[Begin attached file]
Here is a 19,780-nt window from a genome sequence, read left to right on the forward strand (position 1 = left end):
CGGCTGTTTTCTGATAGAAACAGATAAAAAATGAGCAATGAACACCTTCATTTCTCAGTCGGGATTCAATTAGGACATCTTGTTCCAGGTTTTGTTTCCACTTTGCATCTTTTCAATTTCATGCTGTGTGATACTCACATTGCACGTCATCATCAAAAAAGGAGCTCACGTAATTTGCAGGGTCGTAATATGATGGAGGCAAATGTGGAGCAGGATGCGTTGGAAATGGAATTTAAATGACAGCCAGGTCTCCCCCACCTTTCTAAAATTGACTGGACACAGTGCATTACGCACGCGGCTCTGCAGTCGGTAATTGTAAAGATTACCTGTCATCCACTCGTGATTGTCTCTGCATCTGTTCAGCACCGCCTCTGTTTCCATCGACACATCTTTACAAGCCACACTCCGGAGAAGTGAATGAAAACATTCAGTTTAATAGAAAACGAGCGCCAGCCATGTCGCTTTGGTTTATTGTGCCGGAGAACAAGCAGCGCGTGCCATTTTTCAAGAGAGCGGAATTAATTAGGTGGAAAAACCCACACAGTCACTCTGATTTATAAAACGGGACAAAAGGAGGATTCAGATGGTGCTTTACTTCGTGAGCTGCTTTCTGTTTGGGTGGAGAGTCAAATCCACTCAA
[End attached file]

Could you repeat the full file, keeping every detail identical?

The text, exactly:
Here is a 19,780-nt window from a genome sequence, read left to right on the forward strand (position 1 = left end):
CGGCTGTTTTCTGATAGAAACAGATAAAAAATGAGCAATGAACACCTTCATTTCTCAGTCGGGATTCAATTAGGACATCTTGTTCCAGGTTTTGTTTCCACTTTGCATCTTTTCAATTTCATGCTGTGTGATACTCACATTGCACGTCATCATCAAAAAAGGAGCTCACGTAATTTGCAGGGTCGTAATATGATGGAGGCAAATGTGGAGCAGGATGCGTTGGAAATGGAATTTAAATGACAGCCAGGTCTCCCCCACCTTTCTAAAATTGACTGGACACAGTGCATTACGCACGCGGCTCTGCAGTCGGTAATTGTAAAGATTACCTGTCATCCACTCGTGATTGTCTCTGCATCTGTTCAGCACCGCCTCTGTTTCCATCGACACATCTTTACAAGCCACACTCCGGAGAAGTGAATGAAAACATTCAGTTTAATAGAAAACGAGCGCCAGCCATGTCGCTTTGGTTTATTGTGCCGGAGAACAAGCAGCGCGTGCCATTTTTCAAGAGAGCGGAATTAATTAGGTGGAAAAACCCACACAGTCACTCTGATTTATAAAACGGGACAAAAGGAGGATTCAGATGGTGCTTTACTTCGTGAGCTGCTTTCTGTTTGGGTGGAGAGTCAAATCCACTCAA